Obi-Wan: Oh, he's not dead... Not yet.
Luke: You know him?
Obi-Wan: But of course I know him

Many of the organizers were known to me from my email correspondence or from observing their packages, and I had spoken with one (Dirk) two or three years ago briefly after the trading shim was first usable

Dirk seems to be a bundle of unbounded energy. His tools had solved a lot of data storage and visualization issues for me early on in our project. He led a push a couple years back to drill in many of the R add-on modules into the main Debian archives. I still hope to emulate his example in rpm space using R2spec and some post-processing scripts (Dependency enumeration is not quite perfect yet). Dirk has already mentioned in his blog the 'after-sessions' at Jak's; we closed the place down Saturday with useful brainstorming happening long into the night

I had resolved to travel to the conference to learn, and to stay quiet as to matters of FOSS and advocacy. I was almost even able to keep to that intent, save at the interstitial times. The formal presentations were amazing in their quality of content, competence of the presenters, and challenging to my old knowledge of Statistics and Mathematics. I even understood most of what the presenters were doing, and why, on the formal finance side and will re-read the slide decks with great interest when they appear to fill in the holes. One would have probably had to be there to draw much more from the decks, as the presenters were not doing the occasional 'stand and read' presentation one finds at some conferences, but rather largely used their decks as reminders of the points they wanted to hit and elaborate on in their presentation, and to state exactly the code and formulae in play. The committee have really set a high bar to reach for next year's event to top, and I look forward to it already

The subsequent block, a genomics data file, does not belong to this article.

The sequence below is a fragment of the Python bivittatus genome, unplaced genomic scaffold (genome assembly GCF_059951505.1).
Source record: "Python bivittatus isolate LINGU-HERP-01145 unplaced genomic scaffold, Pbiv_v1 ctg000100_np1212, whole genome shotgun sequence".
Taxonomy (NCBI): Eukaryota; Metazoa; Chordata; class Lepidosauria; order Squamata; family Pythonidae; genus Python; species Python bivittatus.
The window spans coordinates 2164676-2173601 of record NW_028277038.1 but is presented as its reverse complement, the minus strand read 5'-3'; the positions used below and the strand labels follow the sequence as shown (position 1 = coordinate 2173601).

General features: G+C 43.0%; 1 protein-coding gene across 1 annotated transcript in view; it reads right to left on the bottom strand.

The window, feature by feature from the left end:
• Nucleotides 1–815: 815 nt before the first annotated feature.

The pre-conference tutorials were worthwhile. I knew Jeff Ryan's work from xts and IBrokers of course, and gained insight into his mental roadmap on where the code is going and how it will get there. I think the enhancements he is trialling in xts will pretty clearly flow back upstream into zoo in general form; I had not heard of Dale before, but his breakout and presentation of an analytic approach on addition and testing of single constraints (I have covered scientific method and epistemology here before, and will again) served as a fine warm-up to the formal sessions

During the session breaks, at meals, and into the night, I had a chance for give and take at length with several of the committee, presenters, and attendees, to bridge what Patrick Burns spoke on -- the chasm between Practice and Theory

Part of the trip and my need for listen, was to get a handle on how to match the shim and R as a pair of heavy-weight co-processes, so that the user of the shim can hook in and use the wonderful tools already in R space. We'll most likely get there, but the timing is not clear. Having said 'we', permit me to make it clear that the heavy lifting will be done, if and when done, by Bill, and not me. At the prodding of Peter, who as I understand it regularly team codes with Brian, I have started the sign-up process for an account at r-forge, and will 'cut my teeth' on a simple connector or module, to warm up my skills as a co-development tester and 'guinea pig' consumer of the major task of integrating the shim